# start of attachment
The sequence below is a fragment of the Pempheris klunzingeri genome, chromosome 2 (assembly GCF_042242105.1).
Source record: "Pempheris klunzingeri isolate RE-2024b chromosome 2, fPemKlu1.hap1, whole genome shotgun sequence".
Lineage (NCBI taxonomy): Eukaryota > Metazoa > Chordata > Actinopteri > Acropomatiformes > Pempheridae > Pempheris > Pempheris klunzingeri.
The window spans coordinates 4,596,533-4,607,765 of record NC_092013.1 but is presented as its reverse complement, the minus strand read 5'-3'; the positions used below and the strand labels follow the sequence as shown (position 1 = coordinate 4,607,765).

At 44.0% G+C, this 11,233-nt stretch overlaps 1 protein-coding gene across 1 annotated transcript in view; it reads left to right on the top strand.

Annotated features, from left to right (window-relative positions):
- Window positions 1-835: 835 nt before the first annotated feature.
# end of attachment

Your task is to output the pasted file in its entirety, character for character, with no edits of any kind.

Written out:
The sequence below is a fragment of the Pempheris klunzingeri genome, chromosome 2 (assembly GCF_042242105.1).
Source record: "Pempheris klunzingeri isolate RE-2024b chromosome 2, fPemKlu1.hap1, whole genome shotgun sequence".
Lineage (NCBI taxonomy): Eukaryota > Metazoa > Chordata > Actinopteri > Acropomatiformes > Pempheridae > Pempheris > Pempheris klunzingeri.
The window spans coordinates 4,596,533-4,607,765 of record NC_092013.1 but is presented as its reverse complement, the minus strand read 5'-3'; the positions used below and the strand labels follow the sequence as shown (position 1 = coordinate 4,607,765).

At 44.0% G+C, this 11,233-nt stretch overlaps 1 protein-coding gene across 1 annotated transcript in view; it reads left to right on the top strand.

Annotated features, from left to right (window-relative positions):
- Window positions 1-835: 835 nt before the first annotated feature.